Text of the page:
Survey found adult children of parents with BRCA mutations would be more willing to test their own kids
THURSDAY, Jan. 24 (HealthDay News) -- Even though most U.S. medical groups are opposed, many people support genetic testing of children for mutations that predispose them to developing breast and/or ovarian cancer later in life, a new study says.
Dr. Angela Bradbury, of the Fox Chase Cancer Center in Philadelphia, and her colleagues interviewed 53 people (all parents) with BRCA mutations and 22 adult children of those parents. The researchers found that 40 percent of the parents and children supported genetic testing of minors, with half of those in favor only under certain circumstances.
Meanwhile, a majority of the adult children -- potential consumers of genetic testing -- supported the idea.
The study was published online this week in the American Journal of Medical Genetics.
"The latter findings are interesting. It signals that the next generation may be more comfortable with genetic testing. This could be because their generation grew up with genetics, learning about it in school or from the news, unlike their parents. To them, genetic testing may not be exceptional," Bradbury said in a prepared statement.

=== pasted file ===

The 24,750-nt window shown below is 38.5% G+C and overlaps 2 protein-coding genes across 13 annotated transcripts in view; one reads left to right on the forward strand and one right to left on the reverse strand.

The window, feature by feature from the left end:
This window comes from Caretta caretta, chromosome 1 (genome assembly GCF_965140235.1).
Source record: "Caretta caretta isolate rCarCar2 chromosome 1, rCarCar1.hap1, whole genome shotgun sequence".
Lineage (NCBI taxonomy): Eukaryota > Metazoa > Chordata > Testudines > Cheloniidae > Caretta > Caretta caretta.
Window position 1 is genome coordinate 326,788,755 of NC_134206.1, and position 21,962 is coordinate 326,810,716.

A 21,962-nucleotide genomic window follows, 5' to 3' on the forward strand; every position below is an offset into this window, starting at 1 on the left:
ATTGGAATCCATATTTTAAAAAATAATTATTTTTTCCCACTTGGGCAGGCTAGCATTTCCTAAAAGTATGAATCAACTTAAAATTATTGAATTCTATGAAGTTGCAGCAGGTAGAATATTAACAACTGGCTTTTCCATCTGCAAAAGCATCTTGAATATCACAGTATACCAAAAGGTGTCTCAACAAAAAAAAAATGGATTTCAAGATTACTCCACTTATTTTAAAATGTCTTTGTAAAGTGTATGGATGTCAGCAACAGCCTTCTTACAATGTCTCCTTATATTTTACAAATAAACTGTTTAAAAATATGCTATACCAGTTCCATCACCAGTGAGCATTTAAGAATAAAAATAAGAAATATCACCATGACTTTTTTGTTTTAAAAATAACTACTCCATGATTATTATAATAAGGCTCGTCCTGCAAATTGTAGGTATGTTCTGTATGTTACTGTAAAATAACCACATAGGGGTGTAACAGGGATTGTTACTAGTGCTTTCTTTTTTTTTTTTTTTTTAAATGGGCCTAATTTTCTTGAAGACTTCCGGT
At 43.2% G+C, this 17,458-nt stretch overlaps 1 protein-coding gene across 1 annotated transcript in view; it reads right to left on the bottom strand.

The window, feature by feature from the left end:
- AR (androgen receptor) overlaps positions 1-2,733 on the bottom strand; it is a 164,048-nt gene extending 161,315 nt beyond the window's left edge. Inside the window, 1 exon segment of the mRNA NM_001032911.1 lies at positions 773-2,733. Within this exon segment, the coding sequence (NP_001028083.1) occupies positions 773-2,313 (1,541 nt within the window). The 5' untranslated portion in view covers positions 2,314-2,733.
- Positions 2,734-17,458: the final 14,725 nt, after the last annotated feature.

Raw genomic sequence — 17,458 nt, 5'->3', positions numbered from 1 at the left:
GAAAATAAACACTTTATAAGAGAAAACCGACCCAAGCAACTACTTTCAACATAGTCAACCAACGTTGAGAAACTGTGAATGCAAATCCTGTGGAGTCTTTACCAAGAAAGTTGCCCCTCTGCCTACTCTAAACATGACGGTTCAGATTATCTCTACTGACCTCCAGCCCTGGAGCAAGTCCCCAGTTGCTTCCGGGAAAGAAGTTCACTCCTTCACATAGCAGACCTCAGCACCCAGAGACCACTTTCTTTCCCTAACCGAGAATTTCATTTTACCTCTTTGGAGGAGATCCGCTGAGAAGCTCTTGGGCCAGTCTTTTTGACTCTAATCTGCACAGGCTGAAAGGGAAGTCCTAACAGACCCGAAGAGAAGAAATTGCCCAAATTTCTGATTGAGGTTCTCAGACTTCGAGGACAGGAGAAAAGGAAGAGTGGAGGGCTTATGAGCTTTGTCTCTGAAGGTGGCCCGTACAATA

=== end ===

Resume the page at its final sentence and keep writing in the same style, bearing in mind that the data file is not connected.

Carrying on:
While these results are worth noting, a larger study with a wider variety of participants needs to be conducted, said Bradbury, director of the Margaret Dyson Family Risk Assessment Program at Fox Chase.
She noted that "there is increased urgency for more research, because current policies advising against genetic testing for minors may not hold up. Increased demand and availability of testing dictates a need to better understand the risks and benefits of early counseling and/or testing."
Currently, most medical groups recommend against genetic testing of minors in the absence of medical benefit.
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